Current Time: Monday, 22-Apr-2019 12:23:04 EDT
Modified: Sunday, 11-Sep-2005 23:34:29 EDT
The Structural Basis of Medical Practice (SBMP) - Human Gross Anatomy, Radiology, and Embryology
Answer Guide for Abdomen, Pelvis, and Perineum Essay Examination (48 pts) - September 20, 2002
The College of Medicine at The Pennsylvania State University
This page has been visited 4539 times since August 2, 2011.
[ Spermatic Cord ] [ Pancreas ]
[ Prostate ] [ Pelvic Diaphragm ]
Note. The following is a guide to answering the questions and is not the "answer."
Discuss the anatomy of the spermatic cord; include contents, coverings, fascial boundaries, relationships, vasculature,
innervation, and lymphatics. Additionally, explain the pathway, and location of hernial contents associated with an indirect
hernia that descends into the scrotum. (12 pts)
- General. The spermatic cord is the pedicle of testis. Beginning at the deep ring, the spermatic cord transmits the contents of the
deep ring from the abdominopelvic cavity to the scrotum. The pathway from the deep ring to the scrotum marks the "descent" of the
testis. A peritonealized surface of the testis causes a trailing diverticulum know as the processes vaginalis. Applied to
the anterior aspect of the testis is the visceral layer of tunica vaginalis. The deep
ring marks the beginning of the inguinal canal and is located: at the midinguinal point; lateral to the inferior
epigastric artery; and slightly more than 1 cm superior to the inguinal ligament. At the deep ring the
spermatic cord receives the internal spermatic fascia derived from transversalis fascia. Within
the inguinal canal the internal oblique contributes the cremasteric fascia. The cord exits the inguinal canal by
way of the superficial ring. The superficial ring, a defect in the external oblique aponeurosis, contributes the external
spermatic fascia. The testis, at
the distal extent of the cord, ultimately resides within the scrotum. It is tethered to the most inferior aspect of the scrotum
by the scrotal ligament. The
external spermatic fascia (deep fascia) is opposed to dartos fascia (superficial fascia).
- Structures that pass through the deep ring reside within the internal spermatic fascia.
- processes vaginalis - a trailing diverticulum of peritoneum that accompanies the testis during the "descent."
- Distally, within the scrotum, the processes vaginalis opens into the tunica vaginalis
- Extraperitonial connective tissue
- Testicular artery - paired branches from lumbar aorta near renal arteries
- Testicular vein - proximally the testicular vein consists of 3-4 veins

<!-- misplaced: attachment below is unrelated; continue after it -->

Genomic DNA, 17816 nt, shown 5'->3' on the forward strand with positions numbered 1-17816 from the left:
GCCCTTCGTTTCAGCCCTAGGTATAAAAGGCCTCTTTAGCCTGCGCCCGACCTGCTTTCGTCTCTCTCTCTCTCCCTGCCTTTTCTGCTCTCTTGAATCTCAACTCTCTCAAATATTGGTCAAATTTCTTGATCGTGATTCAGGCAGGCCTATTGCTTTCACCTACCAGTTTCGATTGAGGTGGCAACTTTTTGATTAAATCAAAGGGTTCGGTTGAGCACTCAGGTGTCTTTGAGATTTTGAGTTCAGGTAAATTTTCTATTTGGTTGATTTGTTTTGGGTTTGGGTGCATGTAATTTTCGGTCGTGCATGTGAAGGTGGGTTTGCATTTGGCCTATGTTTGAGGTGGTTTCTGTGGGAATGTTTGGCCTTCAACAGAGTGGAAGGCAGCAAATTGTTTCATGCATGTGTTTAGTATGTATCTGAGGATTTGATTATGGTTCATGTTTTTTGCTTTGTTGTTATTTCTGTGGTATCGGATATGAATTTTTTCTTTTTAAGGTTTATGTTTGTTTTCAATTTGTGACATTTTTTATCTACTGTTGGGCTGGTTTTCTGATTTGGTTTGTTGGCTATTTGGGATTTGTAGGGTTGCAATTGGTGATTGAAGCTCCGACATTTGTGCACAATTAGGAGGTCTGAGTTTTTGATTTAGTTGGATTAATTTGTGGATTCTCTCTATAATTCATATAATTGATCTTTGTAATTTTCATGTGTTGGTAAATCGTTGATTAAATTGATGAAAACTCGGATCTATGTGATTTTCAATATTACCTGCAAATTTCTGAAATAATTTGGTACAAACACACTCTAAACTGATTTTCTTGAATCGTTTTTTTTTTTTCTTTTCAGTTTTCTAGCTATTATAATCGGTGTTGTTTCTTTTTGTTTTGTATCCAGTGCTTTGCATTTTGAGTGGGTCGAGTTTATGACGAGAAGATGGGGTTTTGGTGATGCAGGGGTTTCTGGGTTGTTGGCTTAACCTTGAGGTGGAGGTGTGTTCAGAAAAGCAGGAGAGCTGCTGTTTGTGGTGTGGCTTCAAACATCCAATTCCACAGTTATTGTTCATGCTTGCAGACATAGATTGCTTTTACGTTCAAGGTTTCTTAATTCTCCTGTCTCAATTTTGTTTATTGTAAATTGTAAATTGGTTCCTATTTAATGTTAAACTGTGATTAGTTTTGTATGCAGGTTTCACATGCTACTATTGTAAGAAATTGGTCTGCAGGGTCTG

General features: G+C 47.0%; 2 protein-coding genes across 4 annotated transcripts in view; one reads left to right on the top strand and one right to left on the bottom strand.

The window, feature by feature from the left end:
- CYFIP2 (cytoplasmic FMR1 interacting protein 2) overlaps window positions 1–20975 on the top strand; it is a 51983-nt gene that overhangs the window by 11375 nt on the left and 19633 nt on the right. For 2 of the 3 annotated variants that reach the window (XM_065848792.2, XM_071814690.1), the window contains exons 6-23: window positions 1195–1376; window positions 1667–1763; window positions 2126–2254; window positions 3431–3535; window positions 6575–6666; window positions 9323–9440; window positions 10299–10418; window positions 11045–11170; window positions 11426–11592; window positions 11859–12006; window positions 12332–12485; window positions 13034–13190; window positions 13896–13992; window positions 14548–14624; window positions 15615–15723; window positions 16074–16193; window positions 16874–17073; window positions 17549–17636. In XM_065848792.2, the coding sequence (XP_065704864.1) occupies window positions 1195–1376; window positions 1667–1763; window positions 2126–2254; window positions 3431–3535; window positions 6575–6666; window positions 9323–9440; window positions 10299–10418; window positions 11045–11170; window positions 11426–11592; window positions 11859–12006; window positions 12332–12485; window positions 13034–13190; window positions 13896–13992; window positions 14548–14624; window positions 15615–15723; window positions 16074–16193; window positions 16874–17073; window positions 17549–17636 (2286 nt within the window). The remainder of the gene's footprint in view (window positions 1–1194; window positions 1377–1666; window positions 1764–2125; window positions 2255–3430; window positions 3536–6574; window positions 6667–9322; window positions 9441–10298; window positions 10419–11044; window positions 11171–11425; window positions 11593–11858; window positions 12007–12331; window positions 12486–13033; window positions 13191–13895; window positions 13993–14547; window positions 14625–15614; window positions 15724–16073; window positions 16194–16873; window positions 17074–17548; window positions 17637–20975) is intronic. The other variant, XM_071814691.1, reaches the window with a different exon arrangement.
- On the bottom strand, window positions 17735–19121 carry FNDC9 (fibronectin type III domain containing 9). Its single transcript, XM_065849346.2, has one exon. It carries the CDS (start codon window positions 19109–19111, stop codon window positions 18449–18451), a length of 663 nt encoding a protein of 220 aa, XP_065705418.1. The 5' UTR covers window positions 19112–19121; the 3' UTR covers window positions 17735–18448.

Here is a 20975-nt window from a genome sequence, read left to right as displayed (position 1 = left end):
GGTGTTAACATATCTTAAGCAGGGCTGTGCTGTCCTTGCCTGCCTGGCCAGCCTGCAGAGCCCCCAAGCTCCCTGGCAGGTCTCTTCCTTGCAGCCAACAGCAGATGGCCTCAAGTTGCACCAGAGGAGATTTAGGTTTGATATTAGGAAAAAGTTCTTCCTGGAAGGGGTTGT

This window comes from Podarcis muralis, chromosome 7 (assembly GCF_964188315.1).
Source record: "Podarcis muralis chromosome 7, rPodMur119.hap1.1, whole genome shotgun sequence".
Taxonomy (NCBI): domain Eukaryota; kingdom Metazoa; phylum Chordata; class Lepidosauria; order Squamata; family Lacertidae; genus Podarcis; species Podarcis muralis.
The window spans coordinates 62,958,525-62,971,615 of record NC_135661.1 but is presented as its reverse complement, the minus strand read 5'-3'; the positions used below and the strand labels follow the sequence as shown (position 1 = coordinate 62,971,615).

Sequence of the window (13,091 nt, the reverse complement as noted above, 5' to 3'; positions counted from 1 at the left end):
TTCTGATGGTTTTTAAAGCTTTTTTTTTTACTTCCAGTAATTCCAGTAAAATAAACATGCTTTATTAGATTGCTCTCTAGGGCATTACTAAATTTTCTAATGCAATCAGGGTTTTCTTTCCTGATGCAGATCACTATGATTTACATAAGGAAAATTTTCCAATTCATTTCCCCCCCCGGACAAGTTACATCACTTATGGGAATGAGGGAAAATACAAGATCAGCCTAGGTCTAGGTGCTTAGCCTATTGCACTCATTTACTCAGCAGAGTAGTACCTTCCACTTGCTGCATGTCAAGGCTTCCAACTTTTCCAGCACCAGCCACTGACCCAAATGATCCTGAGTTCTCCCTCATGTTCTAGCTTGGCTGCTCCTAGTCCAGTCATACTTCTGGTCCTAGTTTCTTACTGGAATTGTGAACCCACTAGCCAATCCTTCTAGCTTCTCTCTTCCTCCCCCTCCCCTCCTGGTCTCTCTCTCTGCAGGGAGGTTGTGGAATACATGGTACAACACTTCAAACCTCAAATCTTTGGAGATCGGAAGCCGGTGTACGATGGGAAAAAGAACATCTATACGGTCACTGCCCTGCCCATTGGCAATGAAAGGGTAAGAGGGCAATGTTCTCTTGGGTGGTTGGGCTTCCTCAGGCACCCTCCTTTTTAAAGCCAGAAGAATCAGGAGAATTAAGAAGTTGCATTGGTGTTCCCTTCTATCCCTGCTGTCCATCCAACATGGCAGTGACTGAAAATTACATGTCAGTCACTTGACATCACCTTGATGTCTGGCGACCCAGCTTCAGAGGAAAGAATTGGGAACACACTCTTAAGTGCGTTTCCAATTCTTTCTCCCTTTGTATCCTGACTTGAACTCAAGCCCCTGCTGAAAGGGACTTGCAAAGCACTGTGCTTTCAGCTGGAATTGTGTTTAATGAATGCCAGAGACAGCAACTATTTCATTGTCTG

- Distally the testicular surrounds the testicular artery forming the pampinifrom plexus veins numbering 10 to 12 veins
- Left testicular vein drains into left renal vein and the right testicular vein drains into the IVC near the renal artery
- Testicular lymphatics - provide drainage to upper lumbar nodes, to lumbar lymph ducts, to cysterna chyli
- Testicular autonomic plexus - sympathetic preganglionic cell bodies in IMLCC T10(11-12)
- - Symmpathetic postganglionic cell bodies in superior mesenteric ganglion
- - Parasympathetic preganglionic fibers derived from the vagus nerve
- Afferent "pain" fibers following sympathetic pathways to spinal levels T10(11-12)
- Vas deferens - under sympathetic control, the walls (2-3 mm thick) of the vas deferens contract to discharge spermatozoa
- Within the cord the Vas deferens lies posterior to the testicular artery
- Distally, the Vas deferens forms the tail of the epididymis at the posterior inferior pole of testis
- Further distally the tail gives way to the body and then to the head of the epididymis at the posterior superior pole
- Deferential artery - branch of the internal iliac artery vascularizes the vas deferens and anastomoses with the testicular artery
- Deferential autonomic plexus - derived from the superior/inferior hypogastric autonomic plexus to prostatic plexus
- - Parasympathetic preganglionic fibers possibly derived from pelvic splanchnics (S2-4)
- Afferent "pain" fibers following sympathetic pathways to spinal levels T10(11-12)
- Deferential lymphatics - drainage to internal iliac nodes, to lumbar lymph ducts, to cysterna chyli
- The cremesteric fascia is superficial to the internal spermatic fascia and deep to the external spermatic fascia
- Derived from internal oblique muscle, the cremesteric fascia contributes to the cord within the inguinal canal
- Genital branch of the genitofemoral nerve - provides somatic motor supply
- Cremesteric artery - branches provide vascularization to the cremesteric fascia
- The external spermatic fascia is superficial to the cremesteric fascia and is the outer most tunic
- Derived from the external oblique, the external spermatic fascia extends to the cord beyond the superficial ring
- Within the scrotum the external spermatic fascia is deep to dartos tunic
- Path of indirect inguinal hernia
- An indirect hernia follows the embryologic "descent" of the testis indirectly out the superficial ring by way of the deep ring.
- A patent processes vaginalis allows herniated material to pass through the deep ring lateral to the inferior epigastric artery
- Herniated material passes through the inguinal canal and out the superficial ring - superior and medial to pubic tubercle
- Distally, the hernia is arrested by the tunica vaginalis
- In the case of herniated intestine, visceral peritoneum is directly opposed to visceral and parietal tunica vaginalis
- Palpation of the hernia occurs at the anterior aspect of the testis within the scrotum
- The long and curvaceous path of an indirect hernia make strangulation a distinct possibility
Indicate your understanding of the pancreas providing structure, relationships, vasculature, innervation, and
lymphatic drainage. (12 pts)
- Structure. The pancreas is a tear-drop shaped finely lobulated glandular structure associated with the duodenum. Named parts
include the head, uncinate process, neck, body, and tail. It lies transversely to the anterior surface of the aorta with the neck and
uncinate process on the anterior surface of the aorta and IVC. The tail extends laterally to left as far as the leinorenal ligament. The
longitudinal extent is about 6 - 8 inches. The width at the head is 2 - 3 inches. The chief and accessory pancreatic ducts discharge
digestive enzymes into the duodenum at the major and minor duodenal papilla. The chief pancreatic duct runs the transverse length of the